Apr. 16, 2015 | By Simon

For those who grew up during the heyday of coin-operated arcade games - particularly in the 1970s and 1980s - it’s easy to get nostalgic about the “simpler days” where video games were in 8-bit and had simple objectives.  Although the video game systems of today have afforded kids of all ages with an abundance of new technological breakthroughs including 3D scanning technology and near-lifelike graphics, it’s not surprising that many still find time to visit retro arcades or pull out the old NES every now and again.  

But rather than having to go to the retro video arcade every time you wanted your Tetris or Centipede fix, what if you could just have the arcade experience in your own living room?  What if this could be created using a 3D printer?

Thanks to Thingiverse user ‘malopezn’, this is now possible.  

“This is a project I started some ago (I still had a Prusa i3 3D printer at the time) and it took me some time to finish,” said malopezn on his “The Arcade Cabinet” Thingiverse page.  

“Those of us who are close to our 40s have always been touched by the idea of having an arcade cabinet at home; those playing machines we used to enjoy with a coin when we were younger. When I first started with 3d printing, this was something i wanted to develop.”

To develop his arcade cabinet, malopezn started by designing the actual design of the cabinet itself, which was done in SolidWorks.  At the time, he was using a Prusia i3 3D printer and was limited to a 200mm x 200mm build platform, so he had to break the larger assembly into smaller parts in order to print each part on the small build platform.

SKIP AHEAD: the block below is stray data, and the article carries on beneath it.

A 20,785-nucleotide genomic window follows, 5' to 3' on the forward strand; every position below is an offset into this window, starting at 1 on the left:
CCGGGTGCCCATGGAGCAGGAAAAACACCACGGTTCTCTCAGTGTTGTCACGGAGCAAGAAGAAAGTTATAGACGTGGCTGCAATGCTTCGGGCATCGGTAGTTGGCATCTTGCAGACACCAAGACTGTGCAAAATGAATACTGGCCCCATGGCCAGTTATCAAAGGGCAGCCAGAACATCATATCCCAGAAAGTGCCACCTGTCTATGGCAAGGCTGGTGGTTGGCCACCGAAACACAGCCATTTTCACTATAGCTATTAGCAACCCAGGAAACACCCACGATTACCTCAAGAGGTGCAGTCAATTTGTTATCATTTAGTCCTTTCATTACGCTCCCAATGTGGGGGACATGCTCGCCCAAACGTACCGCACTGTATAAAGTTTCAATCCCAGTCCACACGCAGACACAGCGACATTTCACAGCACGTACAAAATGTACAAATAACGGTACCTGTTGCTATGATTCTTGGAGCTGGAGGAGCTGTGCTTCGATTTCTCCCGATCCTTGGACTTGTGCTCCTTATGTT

“All of these blocks are printable in small printers, then, you just "stich" them with some nuts and screws and the machine comes alive. It's easy, don't be afraid,” he reassures.  

After roughly 10 hours of continuous 3D printing and a total of 1.25 kilos of PLA plastic, the parts were printed and ready for assembly.  

With the arcade cabinet housing complete, the next logical step was to create the “brain” that would run the arcade emulator.  To do this, malopezn integrated the use of a Raspberry Pi B into his cabinet and designed the internal support system around the dimensions of it.  As for a display for the arcade cabinet, malopezn sourced a 7” LCD display from China that he notes was both easy to find and cheap (he found his for roughly $20).      

Finally, with the computer and screen sourced, the final elements that were needed included a voltage regulator, a power supply, a joystick and buttons.  He used the voltage regulator to drop the current to 5V (Raspberry), a 12v power supply, a Sanwa Style joystick, and then divided eight buttons to control different parts of the cabinet.  These included four for gameplay, one for INSERT COIN, one for PLAYER START, one for ENTER and one for ESCAPE.  

For anybody else interested in creating their own 3D printed arcade cabinet, malopezn has provided all of the necessary STL files over on his Thingiverse project page as well as a more detailed build explanation in a blog post - however be forewarned: it is in Spanish.   



Posted in 3D Printing Applications


Maybe you also like:


Leave a comment:

Your Name:


Subscribe us to

3ders.org Feeds 3ders.org twitter 3ders.org facebook   

About 3Ders.org

3Ders.org provides the latest news about 3D printing technology and 3D printers. We are now seven years old and have around 1.5 million unique visitors per month.

News Archive